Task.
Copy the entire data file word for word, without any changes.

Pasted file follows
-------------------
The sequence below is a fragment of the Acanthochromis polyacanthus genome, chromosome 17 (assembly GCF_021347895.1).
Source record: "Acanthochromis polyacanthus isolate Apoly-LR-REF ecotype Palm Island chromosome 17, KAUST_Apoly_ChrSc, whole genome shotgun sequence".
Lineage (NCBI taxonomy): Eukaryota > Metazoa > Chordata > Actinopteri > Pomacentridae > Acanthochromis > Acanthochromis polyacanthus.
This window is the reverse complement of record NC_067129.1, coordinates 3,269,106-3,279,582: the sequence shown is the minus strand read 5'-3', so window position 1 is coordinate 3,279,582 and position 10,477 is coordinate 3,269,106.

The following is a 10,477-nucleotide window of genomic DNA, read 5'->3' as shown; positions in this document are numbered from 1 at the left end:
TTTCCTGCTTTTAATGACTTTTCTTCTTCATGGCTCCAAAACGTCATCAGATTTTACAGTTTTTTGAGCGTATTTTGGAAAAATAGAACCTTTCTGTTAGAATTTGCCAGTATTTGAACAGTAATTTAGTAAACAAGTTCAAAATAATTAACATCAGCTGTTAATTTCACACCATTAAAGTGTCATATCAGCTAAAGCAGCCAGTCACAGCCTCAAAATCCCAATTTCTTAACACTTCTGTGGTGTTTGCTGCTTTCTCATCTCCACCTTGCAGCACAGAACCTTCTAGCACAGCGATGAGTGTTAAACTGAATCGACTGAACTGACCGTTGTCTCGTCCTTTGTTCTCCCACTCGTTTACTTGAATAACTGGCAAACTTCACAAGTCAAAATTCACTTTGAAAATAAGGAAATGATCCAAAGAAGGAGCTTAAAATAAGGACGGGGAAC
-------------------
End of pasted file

The sequence below is a fragment of the Acanthochromis polyacanthus genome, chromosome 17 (assembly GCF_021347895.1).
Source record: "Acanthochromis polyacanthus isolate Apoly-LR-REF ecotype Palm Island chromosome 17, KAUST_Apoly_ChrSc, whole genome shotgun sequence".
Lineage (NCBI taxonomy): Eukaryota > Metazoa > Chordata > Actinopteri > Pomacentridae > Acanthochromis > Acanthochromis polyacanthus.
This window is the reverse complement of record NC_067129.1, coordinates 3,269,106-3,279,582: the sequence shown is the minus strand read 5'-3', so window position 1 is coordinate 3,279,582 and position 10,477 is coordinate 3,269,106.

The following is a 10,477-nucleotide window of genomic DNA, read 5'->3' as shown; positions in this document are numbered from 1 at the left end:
TTTCCTGCTTTTAATGACTTTTCTTCTTCATGGCTCCAAAACGTCATCAGATTTTACAGTTTTTTGAGCGTATTTTGGAAAAATAGAACCTTTCTGTTAGAATTTGCCAGTATTTGAACAGTAATTTAGTAAACAAGTTCAAAATAATTAACATCAGCTGTTAATTTCACACCATTAAAGTGTCATATCAGCTAAAGCAGCCAGTCACAGCCTCAAAATCCCAATTTCTTAACACTTCTGTGGTGTTTGCTGCTTTCTCATCTCCACCTTGCAGCACAGAACCTTCTAGCACAGCGATGAGTGTTAAACTGAATCGACTGAACTGACCGTTGTCTCGTCCTTTGTTCTCCCACTCGTTTACTTGAATAACTGGCAAACTTCACAAGTCAAAATTCACTTTGAAAATAAGGAAATGATCCAAAGAAGGAGCTTAAAATAAGGACGGGGAAC